This article originally appeared in the Sunday Review Section of The New York Times on November 15, 2015. It discusses the importance of teaching Social Emotional Learning (SEL) skills to all age children, and includes a study of children with strong SEL skills as children have more successful outcomes in adulthood.
Teaching Peace in Elementary School
FOR years, there has been a steady stream of headlines about the soaring mental health needs of college students and their struggles with anxiety and lack of resilience.
Now, a growing number of educators are trying to bolster emotional competency not on college campuses, but where they believe it will have the greatest impact: in elementary schools.
In many communities, elementary teachers, guidance counselors and administrators are embracing what is known as social and emotional learning, or S.E.L., a process through which people become more aware of their feelings and learn to relate more peacefully to others.
Feeling left out? Angry at your mom? Embarrassed to speak out loud during class? Proponents of S.E.L. say these feelings aren’t insignificant issues to be ignored in favor of the three R’s. Unless emotions are properly dealt with, they believe, children won’t be able to reach their full academic potential.
“It’s not just about how you feel, but how are you going to solve a problem, whether it’s an academic problem or a peer problem or a relationship problem with a parent,” said Mark T. Greenberg, a professor of human development and psychology at Pennsylvania State University.
Echoing the concept of “emotional intelligence,” popularized in the 1990s by Daniel Goleman’s best-selling book of the same name, he added, “The ability to get along with others is really the glue of healthy human development.”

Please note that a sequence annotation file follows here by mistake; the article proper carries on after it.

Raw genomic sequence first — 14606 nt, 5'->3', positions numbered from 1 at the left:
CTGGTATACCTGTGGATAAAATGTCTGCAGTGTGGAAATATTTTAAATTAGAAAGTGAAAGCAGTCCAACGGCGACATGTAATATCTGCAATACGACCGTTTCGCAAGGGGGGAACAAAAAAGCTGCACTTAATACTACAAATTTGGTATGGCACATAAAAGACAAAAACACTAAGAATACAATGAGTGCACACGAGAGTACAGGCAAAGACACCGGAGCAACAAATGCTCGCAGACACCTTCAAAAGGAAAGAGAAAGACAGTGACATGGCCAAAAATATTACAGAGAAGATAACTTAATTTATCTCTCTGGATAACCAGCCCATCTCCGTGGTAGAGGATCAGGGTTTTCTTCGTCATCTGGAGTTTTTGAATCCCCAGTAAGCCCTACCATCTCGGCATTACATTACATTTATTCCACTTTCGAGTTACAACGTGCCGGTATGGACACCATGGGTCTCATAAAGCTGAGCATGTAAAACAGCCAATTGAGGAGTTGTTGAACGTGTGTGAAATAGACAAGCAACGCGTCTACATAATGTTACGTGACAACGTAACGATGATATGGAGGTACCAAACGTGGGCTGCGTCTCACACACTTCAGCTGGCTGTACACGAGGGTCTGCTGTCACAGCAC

Today’s schoolchildren confront not only the inherent difficulty of growing up, but also an increasingly fraught testing environment, a lower tolerance for physical acting out and the pervasive threat of violence. (President Obama last year characterized school shootings as “becoming the norm.”) Poverty and income inequality, too, create onerous emotional conditions for many children.
“The neural pathways in the brain that deal with stress are the same ones that are used for learning,” said Marc Brackett, director of the Yale Center for Emotional Intelligence, a research and teaching center. “Schools are realizing that they have to help kids understand their feelings and manage them effectively.” He added, “We, as a country, want our kids to achieve more academically, but we can’t do this if our kids aren’t emotionally healthy.”
S.E.L., sometimes called character education, embraces not just the golden rule but the idea that everyone experiences a range of positive and negative feelings. It also gives children tools to slow down and think when facing conflicts, and teaches them to foster empathy and show kindness, introducing the concept of shared responsibility for a group’s well-being.
Studies have found that promoting emotional and social skills correlates with improved outcomes in students’ lives. A 2011 analysis of 213 S.E.L. programs involving 270,034 kindergarten through high school students published in the journal Child Development found that the participants demonstrated significantly improved social and emotional skills, attitudes and behavior compared with a control group, as well as an 11-point gain in academic achievement percentiles.